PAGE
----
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Places We Protect

Lucia S. Nash Preserve


Clouds reflected in the surface of a lake surrounded by trees in fall color.
Snow Lake in Fall Located at Lucia S. Nash Preserve in Geauga County, Ohio. © Randall Schieber

The 650-acre preserve features an ancient kettle lake within the heart of one of Ohio’s finest remaining glacial wetlands.



The 650-acre Lucia S. Nash Preserve, located in Geauga County, includes Snow Lake—a small kettle lake surrounded by emergent marsh, sedge meadow and shrub swamp. The low hills around the lake support upland forest with scattered vernal pools and swamp forests. The preserve also protects the only remaining old-growth white pine boreal fen in Ohio.

Lucia S. Nash Preserve, formerly known as White Pine Bog, is part of a larger 20,000-acre wetland complex of boggy bottomland known as the Cuyahoga Wetlands—an area considered one of the finest remaining glacial wetlands in Ohio. The complex also includes the Geauga Park District’s Burton Wetlands Nature Preserve and The Cleveland Museum of Natural History’s Fern Lake. Read more about Snow Lake and the surrounding lands that are considered to be the crown jewel of the Cuyahoga Wetlands.

The property is adjacent to a patchwork of 18,000 acres the City of Akron owns and manages to protect the city’s drinking water reservoirs downstream. The 300,000 customers who rely on Akron’s municipal water system benefit from the protection of the Lucia S. Nash Preserve and other nearby natural areas.

What TNC Has Done/Is Doing

  • The preserve and the new trail opened to the public in summer 2020.
  • In late 2019 and early 2020, improvements were made to the property and a new trail was constructed and dedicated to Barbara A. Lipscomb, a long-time supporter and trustee of The Nature Conservancy.
  • In 2019 a new parking lot was constructed and plans for a trail began.
  • In 2017 the Conservancy completed a 272-acre acquisition that grew the size of the preserve to 650 acres.
  • Addressing the threat of invasive species, such as phragmites, narrow-leaved cattails and reed canary grass.

Keep an Eye Out for These Species That Use the Preserve

  • Plants: rare tamarack-hardwood bog community, grass-pink orchid, necklace sedge, early coral-root, bunchberry, bog bedstraw, butternut, marsh spear-grass, coarse smartweed, Hill's pondweed, bog willow, white water crowfoot, arrow arum, yellow water lily
  • Birds: bald eagle, hermit thrush, marsh wren, sedge wren, cerulean warbler, least bittern, Virginia rail, Canada warbler, yellow-bellied sapsucker, trumpeter swan, sandhill crane, wood duck, osprey, wild turkey, great blue heron
  • Mammals: beaver, otter, raccoon, mink, fox
  • Reptiles: spotted turtle, Northern water snake, snapping turtle




Preserve and trail are open dawn to dusk, April through November.


Hiking, birding, wildlife watching, native plants, lake overlook, forested trail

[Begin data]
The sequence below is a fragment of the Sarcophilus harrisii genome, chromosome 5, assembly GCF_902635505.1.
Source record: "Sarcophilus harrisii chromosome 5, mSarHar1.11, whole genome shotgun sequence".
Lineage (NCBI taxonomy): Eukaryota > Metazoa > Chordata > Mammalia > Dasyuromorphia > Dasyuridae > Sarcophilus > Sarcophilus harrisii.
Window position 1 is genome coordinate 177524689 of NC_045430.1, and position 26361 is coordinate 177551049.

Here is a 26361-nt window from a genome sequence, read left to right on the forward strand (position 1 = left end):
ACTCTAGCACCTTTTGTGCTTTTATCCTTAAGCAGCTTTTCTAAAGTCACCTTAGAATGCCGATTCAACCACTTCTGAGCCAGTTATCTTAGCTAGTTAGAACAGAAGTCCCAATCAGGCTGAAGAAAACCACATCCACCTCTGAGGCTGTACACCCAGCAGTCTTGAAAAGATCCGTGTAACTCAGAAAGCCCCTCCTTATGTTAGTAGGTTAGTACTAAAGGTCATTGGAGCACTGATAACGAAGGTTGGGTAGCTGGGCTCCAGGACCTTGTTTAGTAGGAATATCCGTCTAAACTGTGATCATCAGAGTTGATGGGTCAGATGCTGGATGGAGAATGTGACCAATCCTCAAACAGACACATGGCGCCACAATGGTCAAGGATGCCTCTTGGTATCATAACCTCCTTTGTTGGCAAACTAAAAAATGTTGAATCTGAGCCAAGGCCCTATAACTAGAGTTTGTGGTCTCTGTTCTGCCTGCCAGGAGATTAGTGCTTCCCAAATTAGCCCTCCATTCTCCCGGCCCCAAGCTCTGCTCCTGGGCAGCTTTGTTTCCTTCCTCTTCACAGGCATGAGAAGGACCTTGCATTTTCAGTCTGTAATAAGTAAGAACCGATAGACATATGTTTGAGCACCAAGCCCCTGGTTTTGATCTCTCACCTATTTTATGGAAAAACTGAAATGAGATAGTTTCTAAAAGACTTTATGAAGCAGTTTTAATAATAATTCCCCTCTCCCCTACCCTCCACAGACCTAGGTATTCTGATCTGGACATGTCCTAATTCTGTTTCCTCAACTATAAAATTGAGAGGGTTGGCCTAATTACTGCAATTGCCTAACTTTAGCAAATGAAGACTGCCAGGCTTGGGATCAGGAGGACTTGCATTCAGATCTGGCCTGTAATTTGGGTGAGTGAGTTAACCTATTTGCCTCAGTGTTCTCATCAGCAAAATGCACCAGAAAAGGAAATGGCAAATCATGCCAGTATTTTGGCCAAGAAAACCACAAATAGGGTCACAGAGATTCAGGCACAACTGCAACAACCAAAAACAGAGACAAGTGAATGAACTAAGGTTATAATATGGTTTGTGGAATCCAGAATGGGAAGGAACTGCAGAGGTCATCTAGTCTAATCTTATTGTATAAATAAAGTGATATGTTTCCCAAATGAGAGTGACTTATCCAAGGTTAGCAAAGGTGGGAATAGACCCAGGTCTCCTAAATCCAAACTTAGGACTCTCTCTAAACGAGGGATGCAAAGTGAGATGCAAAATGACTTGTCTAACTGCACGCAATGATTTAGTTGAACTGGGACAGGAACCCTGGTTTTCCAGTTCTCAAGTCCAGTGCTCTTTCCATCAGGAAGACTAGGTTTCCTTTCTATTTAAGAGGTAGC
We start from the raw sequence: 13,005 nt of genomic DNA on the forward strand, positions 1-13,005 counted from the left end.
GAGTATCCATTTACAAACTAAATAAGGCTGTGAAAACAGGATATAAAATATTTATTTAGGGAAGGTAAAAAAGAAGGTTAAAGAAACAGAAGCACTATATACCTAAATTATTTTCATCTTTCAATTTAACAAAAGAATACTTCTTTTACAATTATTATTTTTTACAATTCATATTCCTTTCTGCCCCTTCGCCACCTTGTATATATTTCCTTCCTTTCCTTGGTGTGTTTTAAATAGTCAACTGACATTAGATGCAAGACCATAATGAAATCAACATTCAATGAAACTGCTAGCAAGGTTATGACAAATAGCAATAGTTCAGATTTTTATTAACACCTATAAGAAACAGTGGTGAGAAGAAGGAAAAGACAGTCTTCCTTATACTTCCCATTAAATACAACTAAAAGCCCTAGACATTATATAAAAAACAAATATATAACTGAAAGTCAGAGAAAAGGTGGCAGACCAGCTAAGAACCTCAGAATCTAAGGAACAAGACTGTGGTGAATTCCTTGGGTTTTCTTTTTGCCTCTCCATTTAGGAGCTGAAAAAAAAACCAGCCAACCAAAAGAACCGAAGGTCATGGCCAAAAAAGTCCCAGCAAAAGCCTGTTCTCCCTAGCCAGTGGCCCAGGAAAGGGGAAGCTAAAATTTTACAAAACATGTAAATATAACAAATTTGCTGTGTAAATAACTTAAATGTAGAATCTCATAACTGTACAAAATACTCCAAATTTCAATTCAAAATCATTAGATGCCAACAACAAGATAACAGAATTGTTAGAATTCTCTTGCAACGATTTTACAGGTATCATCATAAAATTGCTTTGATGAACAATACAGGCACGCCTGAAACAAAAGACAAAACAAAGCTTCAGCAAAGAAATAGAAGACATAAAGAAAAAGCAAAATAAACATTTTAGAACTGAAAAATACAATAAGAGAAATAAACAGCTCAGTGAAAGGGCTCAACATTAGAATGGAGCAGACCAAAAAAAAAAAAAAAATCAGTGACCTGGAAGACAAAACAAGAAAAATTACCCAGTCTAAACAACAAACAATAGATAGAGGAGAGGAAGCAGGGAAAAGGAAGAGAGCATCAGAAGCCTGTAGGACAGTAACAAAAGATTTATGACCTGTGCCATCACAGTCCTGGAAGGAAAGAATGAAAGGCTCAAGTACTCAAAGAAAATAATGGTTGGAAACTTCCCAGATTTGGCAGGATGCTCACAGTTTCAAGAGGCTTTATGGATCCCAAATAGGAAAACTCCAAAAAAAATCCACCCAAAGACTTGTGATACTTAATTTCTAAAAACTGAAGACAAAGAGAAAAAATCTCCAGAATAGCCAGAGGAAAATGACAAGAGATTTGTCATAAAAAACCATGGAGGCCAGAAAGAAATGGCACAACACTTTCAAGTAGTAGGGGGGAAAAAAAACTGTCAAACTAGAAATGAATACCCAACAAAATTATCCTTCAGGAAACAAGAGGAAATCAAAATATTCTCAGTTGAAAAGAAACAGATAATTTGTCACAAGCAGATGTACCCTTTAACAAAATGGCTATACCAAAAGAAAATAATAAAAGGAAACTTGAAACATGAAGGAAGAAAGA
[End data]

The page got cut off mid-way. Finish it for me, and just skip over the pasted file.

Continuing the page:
650 acres

Explore our work in this region

The Barbara A. Lipscomb Snow Lake Trail, named in honor of a former trustee and lifelong supporter of TNC, includes nearly two miles of easy hiking trails from which to explore the preserve’s key features, including:

Snow Lake

Keep an eye out for blue-winged teal, common merganser, lesser scaup and other waterfowl during spring and fall migrations. The rare lake chubsucker and other fish thrive beneath the surface, while floating aquatic plants, like the white water-crowfoot, grow along the shallow margin. River otter and beaver are also found here.


In spring and summer, look for sandhill cranes among the cattails and grasses. Fragrant water lilies and spatterdock grow in the wettest areas, while red maples, yellow birch, speckled alder and swamp rose take root in shrub swamps. Spring-fed fens support the rare tamarack tree, Ohio’s only native conifer.

Vernal Pools

In spring, look for these seasonal pools, which provide excellent breeding habitat for frogs and salamanders and support a variety of native vegetation, like swamp white oak, pin oak and buttonbush shrub. Late February ushers in Ohio’s first blooms with the skunk cabbage’s strange, red, hood-shaped flowers.

Allow 2-3 hours for this trail, so there will be time to stop and observe the lake from the overlook and any wildlife sitings; listen to the birds and study the plant communities. Trail length is 1.8 miles.

The following activities are NOT permitted at The Lucia S. Nash Preserve:

  • Biking and mountain biking
  • Camping
  • Driving an ATV or off-road vehicle
  • Cooking or camp fires
  • Horseback riding
  • Hunting
  • Picking flowers, berries, nuts or mushrooms
  • Removing any part of the natural landscape
  • Snowmobiling

Please note that there are no facilities of any kind on the trail.

Lucia S. Nash Preserve is pet-friendly. Leashed pets (leash no longer than 6 feet) are welcome on the trails. In order to protect the delicate habitats, please make sure to clean up after your pets.

Lucia S. Nash Preserve Virtual Naturalist Hike Explore the Barbara A. Lipscomb Snow Lake Trail at the Lucia S. Nash Preserve in Northeast Ohio. TNC Ohio Director of Land Protection, Terry Seidel, walks with you along the trail, discussing the history of the property and pointing out the beauty and natural features of the preserve.

We need your help protecting these wetlands and other natural treasures of Ohio.